In this first week of summer, we should pause between rainstorms to remind ourselves what is certainly in our future — racing flames, choking smoke, howling dry winds, fear, danger and destruction. Perhaps this year, perhaps next, inevitably they will come.
This is not being melodramatic. We all know the truth of it. We live in tinder. We straddle swaths of irrigable land between the sagebrush steppe and overgrown, crackling dry, fuel-clogged, diseased and neglected forest. Fire is unavoidable. The epidemic of trees brought by a century of fire suppression and a recent lack of effective management is what we face. We had a normal, wet winter, and an on-and-off spring, but the woods desiccate as we speak. The spark will come.
We had best prepare. The National Interagency Fire Center forecasts an above average chance of catastrophic fire in California, Oregon and south-central Washington this season, June through August, and the prediction already is verified. We, slightly more moist, face average fire danger for the season, but we know from experience that is reason to be cautious. Last year, remember, was a wet-enough winter followed by a late fire season choking in smoke and fleeing flames.
So if you live in or near the forest, take sensible precautions. Visit firewise.org, or call the Okanogan-Wenatchee National Forest or your local fire district for advice on reducing the fire danger near your home. Most recommendations are common sense — build with inflammable materials, skirt decks, remove leaves and needles from eves and gutters, move woodpiles and propane tanks, clear a defensible perimeter, make an evacuation plan, etc.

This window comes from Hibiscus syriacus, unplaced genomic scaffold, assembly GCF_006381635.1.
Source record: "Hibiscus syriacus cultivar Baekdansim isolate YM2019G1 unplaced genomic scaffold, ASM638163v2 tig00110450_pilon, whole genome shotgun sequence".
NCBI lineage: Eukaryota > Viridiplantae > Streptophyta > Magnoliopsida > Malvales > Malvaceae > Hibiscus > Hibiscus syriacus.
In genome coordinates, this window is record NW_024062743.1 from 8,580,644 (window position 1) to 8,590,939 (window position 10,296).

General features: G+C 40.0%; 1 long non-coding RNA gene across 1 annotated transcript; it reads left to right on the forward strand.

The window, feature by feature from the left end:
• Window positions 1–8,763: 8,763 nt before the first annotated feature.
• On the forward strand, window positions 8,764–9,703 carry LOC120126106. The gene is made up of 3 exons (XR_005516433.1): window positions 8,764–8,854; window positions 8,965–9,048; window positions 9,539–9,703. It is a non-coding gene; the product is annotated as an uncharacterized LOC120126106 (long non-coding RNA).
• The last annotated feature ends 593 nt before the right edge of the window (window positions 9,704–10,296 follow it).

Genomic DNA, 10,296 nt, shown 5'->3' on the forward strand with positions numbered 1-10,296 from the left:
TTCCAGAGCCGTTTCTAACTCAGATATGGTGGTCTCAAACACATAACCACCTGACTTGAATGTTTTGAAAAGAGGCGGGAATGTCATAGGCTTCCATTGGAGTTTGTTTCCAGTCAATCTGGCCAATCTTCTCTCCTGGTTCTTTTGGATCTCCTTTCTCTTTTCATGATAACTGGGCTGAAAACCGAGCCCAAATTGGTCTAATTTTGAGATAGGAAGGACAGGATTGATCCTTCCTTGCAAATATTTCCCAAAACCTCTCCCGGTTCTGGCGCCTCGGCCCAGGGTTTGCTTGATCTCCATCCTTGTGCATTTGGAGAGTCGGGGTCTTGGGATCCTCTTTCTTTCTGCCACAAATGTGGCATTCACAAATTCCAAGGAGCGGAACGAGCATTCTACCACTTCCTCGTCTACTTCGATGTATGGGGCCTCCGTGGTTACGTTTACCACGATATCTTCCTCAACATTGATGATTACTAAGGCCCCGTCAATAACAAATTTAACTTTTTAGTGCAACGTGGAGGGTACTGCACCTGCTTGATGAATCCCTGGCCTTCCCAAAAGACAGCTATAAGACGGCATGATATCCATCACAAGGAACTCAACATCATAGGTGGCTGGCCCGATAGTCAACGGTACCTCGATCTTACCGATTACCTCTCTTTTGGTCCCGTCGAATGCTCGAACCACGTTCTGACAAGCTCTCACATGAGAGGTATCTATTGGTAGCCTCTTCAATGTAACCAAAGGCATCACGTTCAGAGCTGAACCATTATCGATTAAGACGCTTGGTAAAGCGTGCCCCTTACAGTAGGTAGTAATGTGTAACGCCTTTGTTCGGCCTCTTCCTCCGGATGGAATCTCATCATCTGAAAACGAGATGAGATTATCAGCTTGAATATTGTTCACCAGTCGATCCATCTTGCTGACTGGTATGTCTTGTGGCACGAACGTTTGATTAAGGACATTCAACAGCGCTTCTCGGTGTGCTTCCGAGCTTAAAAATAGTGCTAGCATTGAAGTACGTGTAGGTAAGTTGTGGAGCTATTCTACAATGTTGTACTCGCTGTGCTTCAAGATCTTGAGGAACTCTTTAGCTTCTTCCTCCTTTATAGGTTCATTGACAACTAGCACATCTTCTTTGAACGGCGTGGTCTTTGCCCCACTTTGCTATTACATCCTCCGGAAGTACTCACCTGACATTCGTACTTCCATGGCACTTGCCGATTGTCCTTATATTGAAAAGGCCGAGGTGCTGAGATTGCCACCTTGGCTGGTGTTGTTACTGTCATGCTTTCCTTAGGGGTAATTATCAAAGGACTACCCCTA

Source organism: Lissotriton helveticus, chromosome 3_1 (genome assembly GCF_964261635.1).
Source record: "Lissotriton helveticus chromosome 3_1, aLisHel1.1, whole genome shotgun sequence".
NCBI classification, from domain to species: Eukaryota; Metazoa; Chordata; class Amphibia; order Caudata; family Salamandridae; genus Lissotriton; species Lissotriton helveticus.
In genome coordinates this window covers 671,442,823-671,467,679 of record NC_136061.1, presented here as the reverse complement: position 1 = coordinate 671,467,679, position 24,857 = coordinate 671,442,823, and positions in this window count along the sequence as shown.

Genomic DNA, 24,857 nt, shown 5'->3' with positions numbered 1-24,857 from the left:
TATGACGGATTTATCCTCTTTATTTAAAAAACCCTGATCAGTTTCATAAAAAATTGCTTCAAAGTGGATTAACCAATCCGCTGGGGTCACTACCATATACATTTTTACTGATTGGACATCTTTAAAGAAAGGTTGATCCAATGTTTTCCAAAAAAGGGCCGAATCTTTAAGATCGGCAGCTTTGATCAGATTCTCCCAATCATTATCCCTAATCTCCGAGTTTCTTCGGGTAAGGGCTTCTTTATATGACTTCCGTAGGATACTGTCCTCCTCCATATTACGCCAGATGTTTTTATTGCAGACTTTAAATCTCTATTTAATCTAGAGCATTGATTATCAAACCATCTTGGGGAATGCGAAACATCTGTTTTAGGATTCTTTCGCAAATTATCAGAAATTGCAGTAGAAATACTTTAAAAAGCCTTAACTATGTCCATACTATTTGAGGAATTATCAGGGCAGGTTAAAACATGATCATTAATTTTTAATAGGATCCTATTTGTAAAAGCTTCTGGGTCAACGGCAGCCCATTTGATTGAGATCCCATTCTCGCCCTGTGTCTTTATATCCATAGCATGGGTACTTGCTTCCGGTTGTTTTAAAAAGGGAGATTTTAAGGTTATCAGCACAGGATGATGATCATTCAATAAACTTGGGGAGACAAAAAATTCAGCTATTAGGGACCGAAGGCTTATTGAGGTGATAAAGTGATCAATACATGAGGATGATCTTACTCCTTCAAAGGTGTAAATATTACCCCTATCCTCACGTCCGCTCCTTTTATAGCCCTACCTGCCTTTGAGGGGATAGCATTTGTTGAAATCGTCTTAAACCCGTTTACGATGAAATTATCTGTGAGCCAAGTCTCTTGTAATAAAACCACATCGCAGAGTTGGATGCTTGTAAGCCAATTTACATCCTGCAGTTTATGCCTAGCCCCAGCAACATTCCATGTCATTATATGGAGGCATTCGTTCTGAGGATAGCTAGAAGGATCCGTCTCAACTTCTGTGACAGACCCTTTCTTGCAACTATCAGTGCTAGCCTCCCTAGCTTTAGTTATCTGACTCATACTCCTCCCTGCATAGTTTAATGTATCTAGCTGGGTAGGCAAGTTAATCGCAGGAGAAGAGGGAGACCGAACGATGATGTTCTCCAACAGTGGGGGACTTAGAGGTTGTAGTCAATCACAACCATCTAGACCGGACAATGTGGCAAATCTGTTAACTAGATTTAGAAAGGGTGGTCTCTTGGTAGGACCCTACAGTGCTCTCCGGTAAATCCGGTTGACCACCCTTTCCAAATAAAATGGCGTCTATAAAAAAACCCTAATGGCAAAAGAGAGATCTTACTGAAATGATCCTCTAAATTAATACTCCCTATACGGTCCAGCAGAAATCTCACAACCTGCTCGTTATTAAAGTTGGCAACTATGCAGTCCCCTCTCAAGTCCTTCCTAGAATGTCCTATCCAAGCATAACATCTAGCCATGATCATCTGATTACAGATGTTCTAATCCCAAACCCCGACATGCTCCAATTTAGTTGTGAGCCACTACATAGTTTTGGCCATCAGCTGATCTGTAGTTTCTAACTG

The rest of us, consider collaborative action. The best move for healthy forests — thinning overgrown stands to a natural state, removing fuels — was until recently proceeding at an agonizingly slow pace across the West, where some 125 million acres need attention. With budget cuts, sequestration and the ruinous costs of the third-worst fire season ever, the Forest Service says it will treat a million fewer acres this year than the year previous. The Hazardous Fuels Reduction Program has been cut to $500 million, less, adjusted for inflation, than the appropriation a decade ago, according to The Associated Press. Automatic budget cuts have lopped $90 million off of that. The Obama administration’s budget would cut $100 million more. Meanwhile, governments spent $1.8 billion fighting wildfires in 2012. It’s an odd time to cut the prevention budget.
Waiting on Washington, D.C., means nothing will happen. The Collaborative Forest Landscape Restoration Program still helps, uniting agencies, nonprofits, tribes, conservationists, landowners and industry in the effort to restore forest health. The pending reopening of the Colville Indian Plywood and Veneer mill in Omak, and the Winton mill to make wood-and-steel mats, promises not only hundreds of jobs but the rebirth of a regional forest products industry that once again could find value in surplus trees, for a healthier forest.
Collaborative efforts can proceed, even neighborhood associations, drainage by drainage, to help restore forests and reduce fire danger. We must do with what we’ve got, and do it now. We must persevere, for the next storm is coming.
This is the opinion of The Wenatchee World and its Editorial Board: Publisher Rufus Woods, Editor Cal FitzSimmons and Editorial Page Editor Tracy Warner.